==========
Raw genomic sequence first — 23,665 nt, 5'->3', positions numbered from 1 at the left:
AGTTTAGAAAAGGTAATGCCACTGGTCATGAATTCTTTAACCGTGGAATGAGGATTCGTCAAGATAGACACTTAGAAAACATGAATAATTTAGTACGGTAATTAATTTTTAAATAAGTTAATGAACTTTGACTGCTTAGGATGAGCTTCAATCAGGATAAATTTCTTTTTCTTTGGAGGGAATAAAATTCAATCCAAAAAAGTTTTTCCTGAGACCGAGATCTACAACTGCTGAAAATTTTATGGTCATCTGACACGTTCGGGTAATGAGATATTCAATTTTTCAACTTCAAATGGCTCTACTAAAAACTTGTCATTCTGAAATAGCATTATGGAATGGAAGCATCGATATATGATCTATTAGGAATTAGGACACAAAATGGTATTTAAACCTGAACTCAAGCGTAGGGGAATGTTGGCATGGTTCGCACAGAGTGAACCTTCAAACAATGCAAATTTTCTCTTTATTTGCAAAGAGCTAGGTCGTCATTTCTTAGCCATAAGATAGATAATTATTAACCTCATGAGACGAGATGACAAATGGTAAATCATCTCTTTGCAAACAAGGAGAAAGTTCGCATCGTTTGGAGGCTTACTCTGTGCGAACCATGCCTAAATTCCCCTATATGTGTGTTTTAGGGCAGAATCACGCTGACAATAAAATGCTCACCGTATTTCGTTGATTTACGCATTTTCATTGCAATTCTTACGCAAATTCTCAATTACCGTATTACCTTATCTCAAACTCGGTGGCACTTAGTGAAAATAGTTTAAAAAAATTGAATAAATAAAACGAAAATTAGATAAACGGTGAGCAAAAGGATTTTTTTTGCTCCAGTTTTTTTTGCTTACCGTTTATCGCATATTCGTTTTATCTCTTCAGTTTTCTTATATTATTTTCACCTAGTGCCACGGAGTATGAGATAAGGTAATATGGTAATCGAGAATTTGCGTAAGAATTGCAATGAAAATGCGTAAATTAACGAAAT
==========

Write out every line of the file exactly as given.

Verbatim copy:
Raw genomic sequence first — 23,665 nt, 5'->3', positions numbered from 1 at the left:
AGTTTAGAAAAGGTAATGCCACTGGTCATGAATTCTTTAACCGTGGAATGAGGATTCGTCAAGATAGACACTTAGAAAACATGAATAATTTAGTACGGTAATTAATTTTTAAATAAGTTAATGAACTTTGACTGCTTAGGATGAGCTTCAATCAGGATAAATTTCTTTTTCTTTGGAGGGAATAAAATTCAATCCAAAAAAGTTTTTCCTGAGACCGAGATCTACAACTGCTGAAAATTTTATGGTCATCTGACACGTTCGGGTAATGAGATATTCAATTTTTCAACTTCAAATGGCTCTACTAAAAACTTGTCATTCTGAAATAGCATTATGGAATGGAAGCATCGATATATGATCTATTAGGAATTAGGACACAAAATGGTATTTAAACCTGAACTCAAGCGTAGGGGAATGTTGGCATGGTTCGCACAGAGTGAACCTTCAAACAATGCAAATTTTCTCTTTATTTGCAAAGAGCTAGGTCGTCATTTCTTAGCCATAAGATAGATAATTATTAACCTCATGAGACGAGATGACAAATGGTAAATCATCTCTTTGCAAACAAGGAGAAAGTTCGCATCGTTTGGAGGCTTACTCTGTGCGAACCATGCCTAAATTCCCCTATATGTGTGTTTTAGGGCAGAATCACGCTGACAATAAAATGCTCACCGTATTTCGTTGATTTACGCATTTTCATTGCAATTCTTACGCAAATTCTCAATTACCGTATTACCTTATCTCAAACTCGGTGGCACTTAGTGAAAATAGTTTAAAAAAATTGAATAAATAAAACGAAAATTAGATAAACGGTGAGCAAAAGGATTTTTTTTGCTCCAGTTTTTTTTGCTTACCGTTTATCGCATATTCGTTTTATCTCTTCAGTTTTCTTATATTATTTTCACCTAGTGCCACGGAGTATGAGATAAGGTAATATGGTAATCGAGAATTTGCGTAAGAATTGCAATGAAAATGCGTAAATTAACGAAAT